A 50-mg portion of partial acylglycerol was weighed into a 20-mL test tube (with screw cap). After adding a 2 ml portion of 2 N sodium hydroxide in methanol, the sample tube was closed and heated at 80 °C for 1 hour. After allowing the tube and its contents to set for a few minutes, a 2 mL portion of 25% borontrifluoride solution in methanol was added. The tube was closed and heated again for 1 hour at 80 °C. Subsequently, 5 mL portions of water and hexane were added into this. The contents of the tube were shaken well and allowed to undergo phase separation. The clear supernatant of the solution was transferred to a 2-mL auto-sampler vial (AOAC, 2007).

2.5. Determination of fatty acid compositionTOP

The top hexane layer of the FAME solution was injected onto an Agilent 6890N gas chromatograph (Agillent Technologies, Singapore) equipped with a polar capillary column RTX-5 (0.32 mm internal diameter, 30 m length and 0.25 μm film thickness; Restex Corp., Bellefonte, PA) and a Flame Ionization Detector (FID). Split injection was conducted with a split ratio of 58:1 using nitrogen as carrier gas at a flow-rate of 1.00 mL·min−1. The temperature of the column was 50 °C (for 1 min), and programmed to increase to 200 °C at 8 °C·min−1. The temperatures of the injector and detector were maintained at 200 °C (Yanty et al., 2011).

2.6. Statistical analysisTOP

Data were statistically analyzed by one-way analysis of variance (ANOVA) using MINITAB (version 14) statistical package at the 0.05 probability level. For the grouping and classification of models, PCA was carried out using Unscrambler 9.7 (Camo, USA) software.

3. RESULTS AND DISCUSSIONTOP

3.1. δ13C values of bulk MAG and DAG derived from animal fatsTOP

The δ13C values of MAG and DAG of lard, chicken fat, beef fat and mutton fat are compared as shown in Table 1. The δ13C values of MAG and DAG of lard, beef fat, chicken fat and mutton fat have not been investigated previously; therefore there are hardly any reports to compare the δ13C value. The highest δ13C value of MAG was found in chicken fat (−20.3‰) while the lowest value was found for mutton fat (−31.9‰). The δ13C values of MAG of lard (−22.3‰) and beef fat (−25.0‰) were within the range of these two δ13C values. In the case of DAG, the highest δ13C value of DAG was found for chicken fat (−19.2‰) while the lowest value was found for mutton fat (−32.2‰). The δ13C values of the DAGs of lard (−22.2‰) and beef fat (−24.3‰) were within the range of these two extremes of the mean δ13C values. The statistical analysis of the data from the present study suggested that the determination of δ13C value for MAG and DAG can be a useful tool since the δ13C value of lard (−22.9‰) was significantly (p<0.05) different from those of beef fat (−25.0‰), chicken fat (−20.3‰), and mutton fat (−31.9‰) (Table 1). The observed variation in the δ13C values of animal fat could be attributed to their species difference (Osorio et al., 2011), genetic factors (Wood et al., 2008) as well as the diet fed to the animals (Bojlul et al., 2007). According to previous investigators, the variation in the δ13C values of oils and fats originating from different plant sources are due to isotopic fractionation during physical, chemical and biological processes in plants (Kelly and Rhodes, 2002).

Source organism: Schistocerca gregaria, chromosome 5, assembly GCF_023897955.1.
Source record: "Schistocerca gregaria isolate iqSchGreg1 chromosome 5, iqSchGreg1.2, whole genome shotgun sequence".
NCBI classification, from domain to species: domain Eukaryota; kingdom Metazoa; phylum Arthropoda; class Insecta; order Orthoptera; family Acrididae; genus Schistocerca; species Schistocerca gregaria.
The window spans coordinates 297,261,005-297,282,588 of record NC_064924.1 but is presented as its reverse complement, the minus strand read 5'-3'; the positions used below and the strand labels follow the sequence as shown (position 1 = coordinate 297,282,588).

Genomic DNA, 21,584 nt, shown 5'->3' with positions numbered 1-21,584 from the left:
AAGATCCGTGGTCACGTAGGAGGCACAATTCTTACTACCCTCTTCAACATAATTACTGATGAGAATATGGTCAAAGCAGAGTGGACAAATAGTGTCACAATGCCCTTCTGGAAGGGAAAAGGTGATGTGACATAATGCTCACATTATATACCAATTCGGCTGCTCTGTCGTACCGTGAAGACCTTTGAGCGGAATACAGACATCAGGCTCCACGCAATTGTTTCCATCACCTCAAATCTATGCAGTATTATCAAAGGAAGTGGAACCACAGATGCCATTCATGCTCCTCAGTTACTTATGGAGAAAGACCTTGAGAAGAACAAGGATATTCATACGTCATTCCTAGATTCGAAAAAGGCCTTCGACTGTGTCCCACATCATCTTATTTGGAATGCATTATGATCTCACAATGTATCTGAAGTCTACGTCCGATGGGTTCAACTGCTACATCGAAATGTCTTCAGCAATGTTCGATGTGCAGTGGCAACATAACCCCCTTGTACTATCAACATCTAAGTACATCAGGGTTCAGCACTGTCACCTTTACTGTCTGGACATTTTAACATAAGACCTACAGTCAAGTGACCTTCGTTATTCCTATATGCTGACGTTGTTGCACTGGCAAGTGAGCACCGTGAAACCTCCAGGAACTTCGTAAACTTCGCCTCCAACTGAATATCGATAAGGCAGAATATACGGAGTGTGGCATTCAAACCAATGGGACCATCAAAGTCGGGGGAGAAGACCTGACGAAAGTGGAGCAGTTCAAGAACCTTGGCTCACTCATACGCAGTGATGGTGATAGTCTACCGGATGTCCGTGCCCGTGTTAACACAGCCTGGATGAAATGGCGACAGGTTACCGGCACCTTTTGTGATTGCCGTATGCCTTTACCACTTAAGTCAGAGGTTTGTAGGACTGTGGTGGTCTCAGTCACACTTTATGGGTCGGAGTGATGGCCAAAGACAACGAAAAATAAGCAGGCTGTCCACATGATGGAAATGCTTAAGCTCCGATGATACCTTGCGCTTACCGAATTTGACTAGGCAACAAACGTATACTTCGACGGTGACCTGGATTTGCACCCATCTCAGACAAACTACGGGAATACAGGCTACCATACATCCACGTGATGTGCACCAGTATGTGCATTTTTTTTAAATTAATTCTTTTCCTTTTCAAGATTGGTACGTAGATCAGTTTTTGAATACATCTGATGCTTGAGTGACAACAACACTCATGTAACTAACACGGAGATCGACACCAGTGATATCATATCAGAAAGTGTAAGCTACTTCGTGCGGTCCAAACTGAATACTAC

Table 1. δ13C values of the MAG and DAG of chicken fat, lard, beef fat and mutton fat
δ13C (%)
Fat Types n Mean sd
MAG CF 3 −20.3d 0.38
LD 3 −22.9c 0.59
BF 3 −25.0b 0.92
MF 3 −31.9a 0.81
DAG CF 3 −19.2d 0.51
LD 3 −22.2c 0.75
BF 3 −24.3b 0.41
MF 3 −32.2a 0.33
1Means within each column with different superscripts are significantly (p<0.05) different.
2Abbreviations: MAG, monoacylglycerol; DAG, diacylglycerol; LD, Lard; CF, Chicken fat; BF, Beef fat; MF, Mutton fat.

3.2. Fatty acid profiles of MAGTOP

The fatty acid distributional pattern of MAG derived from lard, chicken fat, beef fat and mutton fat are compared as shown in Table 2. The most dominant fatty acid of MAG derived from lard was oleic (38.75%), followed by palmitic (28.16%) and linoleic (21.55%). According to previous reports, this was the distributional order of the major fatty acids of lard (Marikkar & Yanty, 2014; Yanty et al., 2011). The MAG of chicken fat was also found to have oleic acid (45.94%) as the most dominant fatty acid, followed by palmitic (30.99%) and linoleic (8.97%) acids. The MAG of chicken fat differed from that of lard by having a small amount of palmitoleic acid (6.01%) in addition to differences in the proportions of other fatty acids. The MAGs derived from beef and mutton fats differed from those of lard and chicken fat by having stearic (31.31–35.34%) as the major fatty acid (Table 2). For this reason, the MAG of beef fat and mutton fat displayed lower contents of unsaturated fatty acids (30.61 to 39.72%) than saturated fatty acids (60.27 to 69.39%). In fact, there were differences between the MAG of beef fat and mutton fats with regard to the occurrence of myristic and linoleic acids. While some amounts of myristic and linoleic acids were present in the MAG of beef fat, they were totally absent in the MAG of mutton fat. These differences were mainly due to the diverse pattern of distribution of individual fatty acids among animal fats as reported previously (Naquiya et al., 2013). When these data were subjected to an appropriate multivariate data analysis technique, a clear differentiation can be reached. PCA, for instance, is a way of identifying patterns in data, and expressing the data in such a way as to emphasize their similarities and differences (Shin et al., 2010).